must be dismissed to the extent that they are premised upon mere
expressions of opinion. “A representation which is nothing more than an
opinion as to the value of property, absent something more, does not
constitute actionable fraud.” Hall v. T.L. Kemp Jewelry, Inc., 71 N.C. App.
101, 106, 322 S.E.2d 7, 11 (1984). While the Bank discounts the Defendants’
fraud claims as merely relying on statements of opinions expressed by Bank
employee Michael Wolf, a review of the Defendants’ allegations reveals that
at least some of the misrepresentations alleged were more than mere
statements of opinion. For example, the Karp Defendants alleged that Wolf
told them that “even after commission and costs, the Defendants would make
a profit because they were buying Phase I inventory at Phase I pricing, which
had built in appreciation of ten percent over Phase II lots” and that, because
the Phase II lots had to “be sold by Legasus salespersons at set prices as
determined by Legasus,” the Defendants as independent owners “could
decide to sell their Lot at pricing below the Phase II pricing and still at least
break even on their investment.” [Karp Am. Counterclaim, Doc. 12 at ¶ 28].
The statements that the Defendants were buying “Phase I inventory at Phase
I pricing” and that “Phase II lots must be sold by Legasus salespersons at set
prices as determined by Legasus” are clearly statements based upon then
existing facts, not statements based upon opinion or predictions of future
actions or outcomes. Likewise, the statement that the Phase II lots had to be
sold by Legasus salespersons at set prices is a statement of fact based upon
Legasus policy (i.e., an established requirement) and is not an opinion.
Admittedly, some of the misrepresentations that were alleged to have
been made amount to nothing more than statements of opinion by Wolf. For
example, Defendant Williams alleges that in December of 2006, Wolf stated
that he “felt good” about the River Rock development [Williams Am.
Counterclaim, Case No. 1:10cv221, Doc. 13 at ¶ 19], and Defendant Barbieri
alleges that Wolf stated that Barbieri “would make money” if he bought the lot
because it was in the first tract of land that would be subdivided at River Rock
and therefore “he would be able to get a building permit” on his lot before lots
in other phases of River Rock, which would “make his lot more valuable and
easier to sell.” [Barbieri Am. Counterclaim, Doc. 26 at ¶ 22]. Even though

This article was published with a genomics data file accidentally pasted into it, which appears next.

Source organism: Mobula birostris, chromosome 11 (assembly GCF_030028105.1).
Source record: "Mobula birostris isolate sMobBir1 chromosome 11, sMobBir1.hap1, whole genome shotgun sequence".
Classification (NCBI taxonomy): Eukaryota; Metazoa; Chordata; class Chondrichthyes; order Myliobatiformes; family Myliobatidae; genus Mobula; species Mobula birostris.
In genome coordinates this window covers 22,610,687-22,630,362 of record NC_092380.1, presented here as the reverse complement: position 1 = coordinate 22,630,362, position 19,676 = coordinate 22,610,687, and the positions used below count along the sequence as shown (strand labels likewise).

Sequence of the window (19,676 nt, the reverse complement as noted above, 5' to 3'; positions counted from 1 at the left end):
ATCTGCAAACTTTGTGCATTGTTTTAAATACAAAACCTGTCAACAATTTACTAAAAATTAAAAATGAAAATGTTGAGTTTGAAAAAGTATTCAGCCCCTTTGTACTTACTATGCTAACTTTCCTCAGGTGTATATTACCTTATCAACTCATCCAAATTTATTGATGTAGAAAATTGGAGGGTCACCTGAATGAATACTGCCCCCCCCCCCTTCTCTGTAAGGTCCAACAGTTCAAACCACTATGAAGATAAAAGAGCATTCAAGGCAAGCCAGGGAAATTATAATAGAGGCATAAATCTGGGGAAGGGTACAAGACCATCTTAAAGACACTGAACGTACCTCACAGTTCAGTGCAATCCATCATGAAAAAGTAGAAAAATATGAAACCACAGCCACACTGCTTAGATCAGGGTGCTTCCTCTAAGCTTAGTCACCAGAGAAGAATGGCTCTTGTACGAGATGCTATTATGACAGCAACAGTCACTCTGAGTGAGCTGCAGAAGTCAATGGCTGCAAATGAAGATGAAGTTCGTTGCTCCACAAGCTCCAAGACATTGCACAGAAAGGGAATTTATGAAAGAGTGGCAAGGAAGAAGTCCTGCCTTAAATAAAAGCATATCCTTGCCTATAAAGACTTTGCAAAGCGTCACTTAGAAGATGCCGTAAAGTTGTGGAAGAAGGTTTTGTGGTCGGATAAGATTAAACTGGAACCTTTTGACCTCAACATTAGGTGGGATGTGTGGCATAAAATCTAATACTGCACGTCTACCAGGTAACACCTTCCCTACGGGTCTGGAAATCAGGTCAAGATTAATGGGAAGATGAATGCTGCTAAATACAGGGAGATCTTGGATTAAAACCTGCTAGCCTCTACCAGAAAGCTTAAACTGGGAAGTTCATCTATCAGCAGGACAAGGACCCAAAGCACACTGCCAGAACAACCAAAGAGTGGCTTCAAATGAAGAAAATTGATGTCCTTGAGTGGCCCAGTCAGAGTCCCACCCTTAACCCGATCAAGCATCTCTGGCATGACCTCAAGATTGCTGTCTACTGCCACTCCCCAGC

such statements are merely expressions of opinion, as the Magistrate Judge
correctly recognized, “a statement purporting to be opinion may be the basis
for fraud if, at the time it is made, the maker of the statement holds an opinion
contrary to the opinion he or she expresses, and the maker also intends to
deceive the listener.” Leftwitch v. Gaines, 134 N.C. App. 502, 509-10, 521
S.E.2d 717, 723, disc. rev. denied, 351 N.C. 357, 541 S.E.2d 713 (1999). The
Defendants have alleged that Wolf made such statements to the Defendants
knowing the same to be false and with the intent to deceive the Defendants.
[See Karp Am. Counterclaim, Doc. 12 at ¶¶ 58-60; Barbieri Am. Counterclaim,
Doc. 26 at ¶¶ 101-02; Hinkson Am. Counterclaim, Doc. 27 at ¶¶ 115-17; Wall
Am. Counterclaim, Doc. 30 at ¶¶ 110-12; K. Tracy Am. Counterclaim, No.
1:10cv202, Doc. 13 at ¶¶ 83-85; Williams Am. Counterclaim, Case No.
1:10cv221, Doc. 13 at ¶ 97-99]. Thus, even if some of Wolf’s representations
were expressions of opinion, the Defendants have still stated an adequate
basis for their fraud claims to survive a Rule 12(b)(6) motion.7
For these reasons, the Bank’s objections are overruled, and the Motion
to Dismiss the Defendants’ fraud counterclaims is denied.
Chapter 75 Claims
The Bank further objects to the Magistrate Judge’s recommendation that
the Motion to Dismiss be denied as to the Defendants’ Chapter 75 claims.
[Doc. 41 at 14-16].
To state a claim for unfair and deceptive trade practices under Chapter
75, a party must allege sufficient facts to show “(1) an unfair or deceptive act
or practice, or an unfair method of competition, (2) in or affecting commerce,
(3) which proximately caused actual injury to the plaintiff or to his business.”
Spartan Leasing, Inc v. Pollard, 101 N.C. App. 450, 460-61, 400 S.E.2d 476,
482 (1991). A deceptive practice is one that has “the capacity or tendency to
deceive the average consumer, but proof of actual deception is not required.”
Id. at 461, 400 S.E.2d at 482.
Of course, it remains to be seen whether the Defendants will be able to present
a forecast of evidence sufficient for all of their fraud claims to survive a summary
The Bank argues that to the extent that the Defendants’ claims are
based on allegations related to false appraisals, such allegations should not
be considered because these appraisals were conducted for the benefit of the
Bank and not the Defendants, and thus it was not reasonable for the
Defendants to rely upon them. Even if such appraisals do not support the
Defendants’ Chapter 75 claims, however, the Amended Counterclaims contain
numerous other allegations of what would constitute unfair and deceptive
trade practices, such as false representations regarding the value of the lots,
the status of the development at River Rock, and the ability of the Defendants